A Rundown on Some Notable Films for the Holidays

At the Movies

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Steven Spielberg (center) directs a scene from his upcoming semi-autobiography “The Fabelmans.” Photo courtesy Universal Pictures

This month’s column offers filmgoers a preview of upcoming major films—mainstream and indie—coming out during the holiday season, films that may likely contend for end-of-year awards.  All will be released in DC area theaters between Thanksgiving and New Year’s and already carry varying degrees of buzz. First, some notable sequels to watch for:

Black Panther: Wakanda Forever —  It was inevitable, after its gigantic world-wide success in 2018,  that Marvel Pictures’  “The Black Panther” epic would come out with a sequel.  And while it does not have its original centerpiece-–the deceased Chadwick Boseman as T’Challa—it returns with major characters from the original.  Also, Ryan Cogler is back as director-writer for this follow-up uniting much of the production team from the original. The film continues exploring feminist themes from the first film, with actresses like Letitia Wright, Angela Bassett,  Danai Gurira, and Florence Kasumba confronting other countries’ challenges to the kingdom’s reign.  Expect lavish African symbols and designs and titanic battle scenes done with flash and spirit. (Out November 11, 2022)

Avatar: The Way of Water — Another, highly anticipated sequel arrives l3 years after its original (“Avatar” 2009) continuing the profligate CGI vision of the invented world of the Na’vi. The new wrinkle is that much of the film takes place with elaborate “performance capture” creatures performing underwater for the first time.  Several original cast members return such as Sam Worthington, Zoe Saldana (heads of the Sully family) , Stephen Lang, and Sigourney Weaver, inter alia, along with newcomers Kate Winslet, Edie Falco, Michelle Yeoh, and Vin Diesel. According to the studio (20th Century Fox), this sequel  “begins to tell the story of the Sully family, the trouble that follows them, the lengths they go to keep each other safe, the battles they fight to stay alive, and the tragedies they endure.” (December 16, 2022)

Glass Onion: a Knives Out Mystery — This is a follow-up to director/writer Rian Johnson’s very sophisticated whodunit wherein a cynical all-star cast confronted a baffling murder in a closed mansion. An exception to the cynical trend is the detective in the case, the New Orleans sly dog Benoit Blanc played by Daniel Craig, who returns in this new mystery.  The setting this time is exotic Greece where Benoit is drawn to solve his next crime. Again, he is accompanied by a varied and intriguing cast (with no holdovers from the first film). Turns out that Johnson’s series has enough momentum for his studio to already shoot “Knives Out 3,” scheduled for release in 2024.  Intriguing note: just after leaving the 007 character, Craig takes on another recurrent character with Blanc. (Out December 2, 2022)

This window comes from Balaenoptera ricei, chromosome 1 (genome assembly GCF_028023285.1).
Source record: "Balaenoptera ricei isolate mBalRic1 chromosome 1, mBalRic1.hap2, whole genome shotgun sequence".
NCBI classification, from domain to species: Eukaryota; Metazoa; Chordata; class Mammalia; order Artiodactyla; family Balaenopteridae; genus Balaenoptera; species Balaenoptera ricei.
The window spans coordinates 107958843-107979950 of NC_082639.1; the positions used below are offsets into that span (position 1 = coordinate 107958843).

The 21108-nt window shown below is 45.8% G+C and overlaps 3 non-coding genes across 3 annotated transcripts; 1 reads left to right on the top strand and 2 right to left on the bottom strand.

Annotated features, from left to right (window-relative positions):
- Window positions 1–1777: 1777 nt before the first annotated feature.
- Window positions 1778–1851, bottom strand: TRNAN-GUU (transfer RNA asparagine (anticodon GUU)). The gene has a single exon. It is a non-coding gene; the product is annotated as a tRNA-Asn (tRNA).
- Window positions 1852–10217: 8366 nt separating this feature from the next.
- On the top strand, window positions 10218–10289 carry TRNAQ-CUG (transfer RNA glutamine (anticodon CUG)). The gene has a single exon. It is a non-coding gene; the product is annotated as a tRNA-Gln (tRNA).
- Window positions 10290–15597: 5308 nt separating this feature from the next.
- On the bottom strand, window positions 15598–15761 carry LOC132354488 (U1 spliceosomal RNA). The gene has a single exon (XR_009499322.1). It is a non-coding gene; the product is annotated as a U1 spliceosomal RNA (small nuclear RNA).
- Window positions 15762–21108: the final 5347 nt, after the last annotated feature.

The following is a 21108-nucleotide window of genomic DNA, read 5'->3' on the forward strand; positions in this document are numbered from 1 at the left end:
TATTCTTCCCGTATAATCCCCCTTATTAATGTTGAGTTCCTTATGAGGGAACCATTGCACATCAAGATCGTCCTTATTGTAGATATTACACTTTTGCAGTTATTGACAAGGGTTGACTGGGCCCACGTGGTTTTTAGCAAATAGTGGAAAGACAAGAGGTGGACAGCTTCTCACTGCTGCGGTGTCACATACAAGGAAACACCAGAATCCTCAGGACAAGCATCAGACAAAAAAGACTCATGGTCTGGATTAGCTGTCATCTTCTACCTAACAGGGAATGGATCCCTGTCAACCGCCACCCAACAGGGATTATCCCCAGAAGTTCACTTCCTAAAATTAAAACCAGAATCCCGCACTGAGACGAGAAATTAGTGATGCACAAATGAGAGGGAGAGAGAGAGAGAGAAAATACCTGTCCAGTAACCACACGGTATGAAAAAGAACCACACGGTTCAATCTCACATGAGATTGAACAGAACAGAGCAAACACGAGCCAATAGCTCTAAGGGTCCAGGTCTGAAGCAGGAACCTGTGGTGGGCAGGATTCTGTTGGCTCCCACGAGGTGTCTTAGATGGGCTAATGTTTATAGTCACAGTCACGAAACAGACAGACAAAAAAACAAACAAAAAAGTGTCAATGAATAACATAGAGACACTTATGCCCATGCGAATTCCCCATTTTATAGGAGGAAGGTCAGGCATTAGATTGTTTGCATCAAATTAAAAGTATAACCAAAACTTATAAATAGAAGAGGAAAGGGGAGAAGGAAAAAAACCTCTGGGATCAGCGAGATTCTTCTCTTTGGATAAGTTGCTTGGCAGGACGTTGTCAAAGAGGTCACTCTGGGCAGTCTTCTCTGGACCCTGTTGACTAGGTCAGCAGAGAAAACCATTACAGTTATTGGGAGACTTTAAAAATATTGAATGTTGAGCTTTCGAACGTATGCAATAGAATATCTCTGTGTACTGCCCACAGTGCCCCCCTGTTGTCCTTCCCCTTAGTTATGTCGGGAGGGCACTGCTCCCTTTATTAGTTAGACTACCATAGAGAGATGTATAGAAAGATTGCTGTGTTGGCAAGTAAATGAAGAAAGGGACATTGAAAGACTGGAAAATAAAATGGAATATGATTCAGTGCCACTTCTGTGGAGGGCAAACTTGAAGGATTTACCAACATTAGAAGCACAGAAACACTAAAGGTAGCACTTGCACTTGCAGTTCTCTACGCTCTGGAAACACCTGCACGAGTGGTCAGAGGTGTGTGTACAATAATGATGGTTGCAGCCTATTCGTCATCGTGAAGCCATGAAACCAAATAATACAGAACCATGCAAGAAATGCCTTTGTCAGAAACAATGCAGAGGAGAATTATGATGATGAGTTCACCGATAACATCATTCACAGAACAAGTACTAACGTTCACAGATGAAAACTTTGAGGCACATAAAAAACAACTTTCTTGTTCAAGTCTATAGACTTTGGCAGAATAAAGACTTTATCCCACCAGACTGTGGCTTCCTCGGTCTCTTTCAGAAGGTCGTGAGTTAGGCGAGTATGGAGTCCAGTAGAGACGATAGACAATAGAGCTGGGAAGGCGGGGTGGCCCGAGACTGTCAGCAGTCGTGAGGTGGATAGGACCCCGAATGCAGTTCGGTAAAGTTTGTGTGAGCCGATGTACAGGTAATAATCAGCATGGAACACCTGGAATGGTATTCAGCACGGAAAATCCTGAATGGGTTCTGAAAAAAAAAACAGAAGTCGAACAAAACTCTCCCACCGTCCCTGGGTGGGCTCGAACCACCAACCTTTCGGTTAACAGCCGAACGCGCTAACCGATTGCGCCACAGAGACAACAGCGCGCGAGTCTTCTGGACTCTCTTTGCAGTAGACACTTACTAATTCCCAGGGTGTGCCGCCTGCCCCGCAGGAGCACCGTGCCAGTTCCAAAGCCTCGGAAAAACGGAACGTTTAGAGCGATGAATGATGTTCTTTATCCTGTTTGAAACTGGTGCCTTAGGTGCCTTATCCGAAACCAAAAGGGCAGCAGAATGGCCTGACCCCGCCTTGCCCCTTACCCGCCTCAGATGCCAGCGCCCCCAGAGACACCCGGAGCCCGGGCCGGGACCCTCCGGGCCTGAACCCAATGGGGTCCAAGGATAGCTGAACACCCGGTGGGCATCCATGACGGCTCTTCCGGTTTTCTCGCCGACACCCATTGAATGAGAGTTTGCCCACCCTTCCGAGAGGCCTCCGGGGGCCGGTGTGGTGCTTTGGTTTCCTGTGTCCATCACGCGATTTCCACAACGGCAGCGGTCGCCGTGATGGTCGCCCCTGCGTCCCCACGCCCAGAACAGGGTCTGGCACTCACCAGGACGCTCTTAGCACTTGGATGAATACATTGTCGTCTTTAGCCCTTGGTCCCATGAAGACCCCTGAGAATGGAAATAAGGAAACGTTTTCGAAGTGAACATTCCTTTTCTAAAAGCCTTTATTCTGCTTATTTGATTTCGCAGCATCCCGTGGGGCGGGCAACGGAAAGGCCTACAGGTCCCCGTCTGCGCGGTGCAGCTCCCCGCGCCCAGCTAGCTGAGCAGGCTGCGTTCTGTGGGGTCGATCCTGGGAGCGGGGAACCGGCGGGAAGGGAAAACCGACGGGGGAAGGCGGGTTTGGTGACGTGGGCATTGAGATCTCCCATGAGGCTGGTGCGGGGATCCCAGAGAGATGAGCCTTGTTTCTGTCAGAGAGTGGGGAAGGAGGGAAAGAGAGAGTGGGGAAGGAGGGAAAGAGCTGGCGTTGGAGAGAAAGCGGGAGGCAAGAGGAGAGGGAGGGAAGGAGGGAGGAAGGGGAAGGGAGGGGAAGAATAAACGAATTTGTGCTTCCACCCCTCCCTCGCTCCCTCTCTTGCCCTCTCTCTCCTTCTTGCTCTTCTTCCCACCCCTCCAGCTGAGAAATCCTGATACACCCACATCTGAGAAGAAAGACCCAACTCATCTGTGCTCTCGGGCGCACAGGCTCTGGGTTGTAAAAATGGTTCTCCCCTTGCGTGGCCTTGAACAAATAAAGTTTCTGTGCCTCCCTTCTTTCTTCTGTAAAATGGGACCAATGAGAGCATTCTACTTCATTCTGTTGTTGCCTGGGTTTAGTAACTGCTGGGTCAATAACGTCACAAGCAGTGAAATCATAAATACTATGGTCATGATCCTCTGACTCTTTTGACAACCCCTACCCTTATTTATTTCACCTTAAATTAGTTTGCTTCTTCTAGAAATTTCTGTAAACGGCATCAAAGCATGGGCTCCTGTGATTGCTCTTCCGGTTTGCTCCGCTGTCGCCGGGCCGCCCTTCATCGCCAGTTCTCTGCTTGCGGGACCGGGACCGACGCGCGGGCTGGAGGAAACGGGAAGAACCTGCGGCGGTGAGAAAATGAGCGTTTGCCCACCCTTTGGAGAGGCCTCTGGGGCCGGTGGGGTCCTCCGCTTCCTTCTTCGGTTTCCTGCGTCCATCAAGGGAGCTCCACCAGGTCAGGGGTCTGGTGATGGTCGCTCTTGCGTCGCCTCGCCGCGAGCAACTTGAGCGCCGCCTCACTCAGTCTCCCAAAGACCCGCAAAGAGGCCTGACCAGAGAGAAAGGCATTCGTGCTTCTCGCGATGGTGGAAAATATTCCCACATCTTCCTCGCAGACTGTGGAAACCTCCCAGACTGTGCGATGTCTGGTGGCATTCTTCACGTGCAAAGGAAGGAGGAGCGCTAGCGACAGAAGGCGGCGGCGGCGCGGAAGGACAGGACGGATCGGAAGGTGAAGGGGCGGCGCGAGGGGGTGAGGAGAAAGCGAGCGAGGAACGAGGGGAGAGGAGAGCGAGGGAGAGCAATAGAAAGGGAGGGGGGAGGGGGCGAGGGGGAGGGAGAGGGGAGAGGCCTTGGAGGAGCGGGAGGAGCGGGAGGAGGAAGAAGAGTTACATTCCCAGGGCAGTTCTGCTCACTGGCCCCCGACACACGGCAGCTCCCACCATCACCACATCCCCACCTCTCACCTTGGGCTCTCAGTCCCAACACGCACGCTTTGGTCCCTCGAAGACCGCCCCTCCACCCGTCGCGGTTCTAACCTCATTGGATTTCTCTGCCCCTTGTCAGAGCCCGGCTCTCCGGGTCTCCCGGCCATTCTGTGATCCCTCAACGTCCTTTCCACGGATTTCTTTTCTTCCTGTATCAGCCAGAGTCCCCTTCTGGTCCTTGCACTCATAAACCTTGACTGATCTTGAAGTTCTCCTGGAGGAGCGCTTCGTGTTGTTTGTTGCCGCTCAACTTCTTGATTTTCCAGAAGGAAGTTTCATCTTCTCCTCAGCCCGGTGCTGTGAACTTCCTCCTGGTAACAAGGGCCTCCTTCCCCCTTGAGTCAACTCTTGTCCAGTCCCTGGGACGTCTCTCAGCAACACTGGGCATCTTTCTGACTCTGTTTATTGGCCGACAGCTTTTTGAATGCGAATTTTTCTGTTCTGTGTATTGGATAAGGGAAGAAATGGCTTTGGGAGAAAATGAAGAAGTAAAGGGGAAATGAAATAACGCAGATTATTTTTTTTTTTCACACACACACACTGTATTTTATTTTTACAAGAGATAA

Then, some other major Hollywood efforts:

The Fabelmans – After years of musing on the idea, director Steven Spielberg has finally created his long-contemplated, semi-autobiographical movie about his own coming of age as a filmmaker. The picture, a comedic drama,  follows his alter ego, Sammy Fabelman, (Gabriel LaBelle) from the ages of seven to 18, growing up in suburban Arizona with his sisters and his mother Mitzi (Michelle Williams) and his father Burt (Paul Dano), the first a gifted pianist and the second a computer expert.  It’s a family, as Mitzi says, “between the artist vs. the scientist” The film re-creates Sammy’s early passion for the movies and his experience making his early films with a Super-8 camera.  Judd Hirsch as Uncle Boris and Seth Rogen, as a family friend, also play major roles.  Spielberg teams up with long-time collaborators Tony Kushner (his co-writer), John Williams (composer), and Janusz Kaminski (cinemaphotographer).  (November 23, 2022).